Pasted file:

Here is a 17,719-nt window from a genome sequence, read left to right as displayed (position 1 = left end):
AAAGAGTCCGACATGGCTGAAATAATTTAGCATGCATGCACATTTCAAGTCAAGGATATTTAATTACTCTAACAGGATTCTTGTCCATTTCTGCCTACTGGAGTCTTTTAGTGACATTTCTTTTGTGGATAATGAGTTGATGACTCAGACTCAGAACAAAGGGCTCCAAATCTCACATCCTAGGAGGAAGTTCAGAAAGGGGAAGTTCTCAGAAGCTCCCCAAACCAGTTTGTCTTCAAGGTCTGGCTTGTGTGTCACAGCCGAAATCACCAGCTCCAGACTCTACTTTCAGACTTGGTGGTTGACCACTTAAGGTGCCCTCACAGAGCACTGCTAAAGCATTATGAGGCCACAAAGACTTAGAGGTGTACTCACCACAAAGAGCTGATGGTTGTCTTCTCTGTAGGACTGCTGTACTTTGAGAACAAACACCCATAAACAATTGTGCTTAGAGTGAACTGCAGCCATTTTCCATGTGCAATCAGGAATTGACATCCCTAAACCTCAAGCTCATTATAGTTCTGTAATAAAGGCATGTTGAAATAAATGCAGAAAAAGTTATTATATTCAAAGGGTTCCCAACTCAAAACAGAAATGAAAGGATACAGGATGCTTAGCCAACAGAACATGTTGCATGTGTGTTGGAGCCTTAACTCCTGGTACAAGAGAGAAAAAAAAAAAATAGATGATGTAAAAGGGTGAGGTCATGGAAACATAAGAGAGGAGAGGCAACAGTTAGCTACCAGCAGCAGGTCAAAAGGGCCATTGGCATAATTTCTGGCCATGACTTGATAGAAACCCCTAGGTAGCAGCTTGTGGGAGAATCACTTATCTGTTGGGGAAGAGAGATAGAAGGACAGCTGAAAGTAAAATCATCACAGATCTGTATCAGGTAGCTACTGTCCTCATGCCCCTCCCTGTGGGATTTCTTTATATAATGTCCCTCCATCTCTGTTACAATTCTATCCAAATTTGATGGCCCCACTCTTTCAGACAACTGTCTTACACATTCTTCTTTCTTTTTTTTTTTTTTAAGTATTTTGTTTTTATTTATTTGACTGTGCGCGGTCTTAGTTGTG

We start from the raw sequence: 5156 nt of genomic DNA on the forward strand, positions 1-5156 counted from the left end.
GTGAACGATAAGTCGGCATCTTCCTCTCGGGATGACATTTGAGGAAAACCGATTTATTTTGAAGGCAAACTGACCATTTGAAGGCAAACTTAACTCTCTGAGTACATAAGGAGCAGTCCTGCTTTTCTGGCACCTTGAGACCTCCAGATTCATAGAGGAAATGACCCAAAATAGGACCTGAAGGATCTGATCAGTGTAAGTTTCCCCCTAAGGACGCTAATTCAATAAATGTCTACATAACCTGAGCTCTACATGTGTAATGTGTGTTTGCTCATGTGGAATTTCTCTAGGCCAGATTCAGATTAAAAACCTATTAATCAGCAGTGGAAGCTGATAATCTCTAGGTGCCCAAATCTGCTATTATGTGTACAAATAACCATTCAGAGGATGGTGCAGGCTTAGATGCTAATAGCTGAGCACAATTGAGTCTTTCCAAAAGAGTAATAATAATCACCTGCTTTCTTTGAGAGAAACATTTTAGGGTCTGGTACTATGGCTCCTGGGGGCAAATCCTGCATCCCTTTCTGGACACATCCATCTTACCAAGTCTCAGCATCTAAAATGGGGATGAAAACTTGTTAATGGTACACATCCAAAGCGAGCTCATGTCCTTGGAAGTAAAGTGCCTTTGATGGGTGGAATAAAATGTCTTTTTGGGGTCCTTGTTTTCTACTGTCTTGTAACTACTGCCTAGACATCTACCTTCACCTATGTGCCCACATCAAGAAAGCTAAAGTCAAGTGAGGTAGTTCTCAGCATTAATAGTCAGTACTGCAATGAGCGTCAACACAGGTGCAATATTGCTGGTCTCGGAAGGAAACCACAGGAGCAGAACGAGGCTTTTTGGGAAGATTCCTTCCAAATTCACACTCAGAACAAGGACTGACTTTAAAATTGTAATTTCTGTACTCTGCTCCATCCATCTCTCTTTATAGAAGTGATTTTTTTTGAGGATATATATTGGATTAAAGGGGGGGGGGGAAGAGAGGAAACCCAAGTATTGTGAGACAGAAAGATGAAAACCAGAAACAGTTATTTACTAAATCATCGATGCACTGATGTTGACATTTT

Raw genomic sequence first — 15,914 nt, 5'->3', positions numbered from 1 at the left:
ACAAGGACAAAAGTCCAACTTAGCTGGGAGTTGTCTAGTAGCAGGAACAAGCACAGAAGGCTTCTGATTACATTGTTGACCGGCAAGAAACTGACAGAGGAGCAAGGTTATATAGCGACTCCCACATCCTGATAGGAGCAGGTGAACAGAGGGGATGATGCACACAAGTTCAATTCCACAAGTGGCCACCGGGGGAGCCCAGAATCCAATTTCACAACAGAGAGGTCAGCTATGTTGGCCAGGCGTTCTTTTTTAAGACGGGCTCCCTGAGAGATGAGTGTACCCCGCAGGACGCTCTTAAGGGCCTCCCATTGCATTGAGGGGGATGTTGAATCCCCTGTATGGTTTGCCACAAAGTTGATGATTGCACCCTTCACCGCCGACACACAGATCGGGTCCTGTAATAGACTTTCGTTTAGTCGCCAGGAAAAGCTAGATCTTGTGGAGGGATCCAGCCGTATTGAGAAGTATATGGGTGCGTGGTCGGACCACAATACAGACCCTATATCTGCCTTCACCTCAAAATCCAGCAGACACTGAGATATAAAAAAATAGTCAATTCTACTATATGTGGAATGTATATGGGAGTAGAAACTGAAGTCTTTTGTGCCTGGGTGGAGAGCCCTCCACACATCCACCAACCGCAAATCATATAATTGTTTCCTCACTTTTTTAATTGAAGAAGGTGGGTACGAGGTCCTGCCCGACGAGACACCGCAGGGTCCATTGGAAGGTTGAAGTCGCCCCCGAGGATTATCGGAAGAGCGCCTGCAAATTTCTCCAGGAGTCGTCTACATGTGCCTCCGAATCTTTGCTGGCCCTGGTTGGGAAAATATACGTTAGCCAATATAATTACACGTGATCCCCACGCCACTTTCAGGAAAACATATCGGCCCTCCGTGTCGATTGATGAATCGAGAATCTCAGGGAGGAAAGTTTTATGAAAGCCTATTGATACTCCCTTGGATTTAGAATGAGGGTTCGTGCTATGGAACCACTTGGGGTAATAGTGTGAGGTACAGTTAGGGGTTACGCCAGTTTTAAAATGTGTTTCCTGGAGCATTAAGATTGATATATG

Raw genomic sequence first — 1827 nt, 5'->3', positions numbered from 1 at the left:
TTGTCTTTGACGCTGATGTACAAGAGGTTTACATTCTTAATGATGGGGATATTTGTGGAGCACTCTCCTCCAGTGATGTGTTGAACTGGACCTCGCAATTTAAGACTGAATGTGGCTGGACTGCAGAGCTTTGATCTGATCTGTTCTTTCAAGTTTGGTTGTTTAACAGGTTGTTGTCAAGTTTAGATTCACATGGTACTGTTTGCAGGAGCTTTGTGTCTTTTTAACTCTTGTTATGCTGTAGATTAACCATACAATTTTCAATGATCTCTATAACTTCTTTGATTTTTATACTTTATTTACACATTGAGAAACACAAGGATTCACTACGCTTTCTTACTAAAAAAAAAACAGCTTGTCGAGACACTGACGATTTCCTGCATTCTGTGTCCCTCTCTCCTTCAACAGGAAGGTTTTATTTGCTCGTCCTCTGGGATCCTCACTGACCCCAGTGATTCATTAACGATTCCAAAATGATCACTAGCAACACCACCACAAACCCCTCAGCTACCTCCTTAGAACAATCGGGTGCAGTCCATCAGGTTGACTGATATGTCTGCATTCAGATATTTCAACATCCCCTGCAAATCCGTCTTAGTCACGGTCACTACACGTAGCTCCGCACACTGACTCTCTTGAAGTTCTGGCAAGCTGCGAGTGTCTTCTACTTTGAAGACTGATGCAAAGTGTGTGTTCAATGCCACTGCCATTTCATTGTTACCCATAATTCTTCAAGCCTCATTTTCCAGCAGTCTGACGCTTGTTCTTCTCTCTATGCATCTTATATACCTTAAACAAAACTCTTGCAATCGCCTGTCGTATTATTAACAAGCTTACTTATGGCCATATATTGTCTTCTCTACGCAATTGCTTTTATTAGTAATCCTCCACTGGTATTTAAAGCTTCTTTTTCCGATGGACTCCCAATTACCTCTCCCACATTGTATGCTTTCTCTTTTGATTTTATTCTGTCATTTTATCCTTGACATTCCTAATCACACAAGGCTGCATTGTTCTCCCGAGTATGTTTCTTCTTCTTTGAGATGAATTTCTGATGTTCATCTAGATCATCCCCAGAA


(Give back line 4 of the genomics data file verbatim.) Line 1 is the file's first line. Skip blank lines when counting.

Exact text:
GTGAACGATAAGTCGGCATCTTCCTCTCGGGATGACATTTGAGGAAAACCGATTTATTTTGAAGGCAAACTGACCATTTGAAGGCAAACTTAACTCTCTGAGTACATAAGGAGCAGTCCTGCTTTTCTGGCACCTTGAGACCTCCAGATTCATAGAGGAAATGACCCAAAATAGGACCTGAAGGATCTGATCAGTGTAAGTTTCCCCCTAAGGACGCTAATTCAATAAATGTCTACATAACCTGAGCTCTACATGTGTAATGTGTGTTTGCTCATGTGGAATTTCTCTAGGCCAGATTCAGATTAAAAACCTATTAATCAGCAGTGGAAGCTGATAATCTCTAGGTGCCCAAATCTGCTATTATGTGTACAAATAACCATTCAGAGGATGGTGCAGGCTTAGATGCTAATAGCTGAGCACAATTGAGTCTTTCCAAAAGAGTAATAATAATCACCTGCTTTCTTTGAGAGAAACATTTTAGGGTCTGGTACTATGGCTCCTGGGGGCAAATCCTGCATCCCTTTCTGGACACATCCATCTTACCAAGTCTCAGCATCTAAAATGGGGATGAAAACTTGTTAATGGTACACATCCAAAGCGAGCTCATGTCCTTGGAAGTAAAGTGCCTTTGATGGGTGGAATAAAATGTCTTTTTGGGGTCCTTGTTTTCTACTGTCTTGTAACTACTGCCTAGACATCTACCTTCACCTATGTGCCCACATCAAGAAAGCTAAAGTCAAGTGAGGTAGTTCTCAGCATTAATAGTCAGTACTGCAATGAGCGTCAACACAGGTGCAATATTGCTGGTCTCGGAAGGAAACCACAGGAGCAGAACGAGGCTTTTTGGGAAGATTCCTTCCAAATTCACACTCAGAACAAGGACTGACTTTAAAATTGTAATTTCTGTACTCTGCTCCATCCATCTCTCTTTATAGAAGTGATTTTTTTTGAGGATATATATTGGATTAAAGGGGGGGGGGGAAGAGAGGAAACCCAAGTATTGTGAGACAGAAAGATGAAAACCAGAAACAGTTATTTACTAAATCATCGATGCACTGATGTTGACATTTT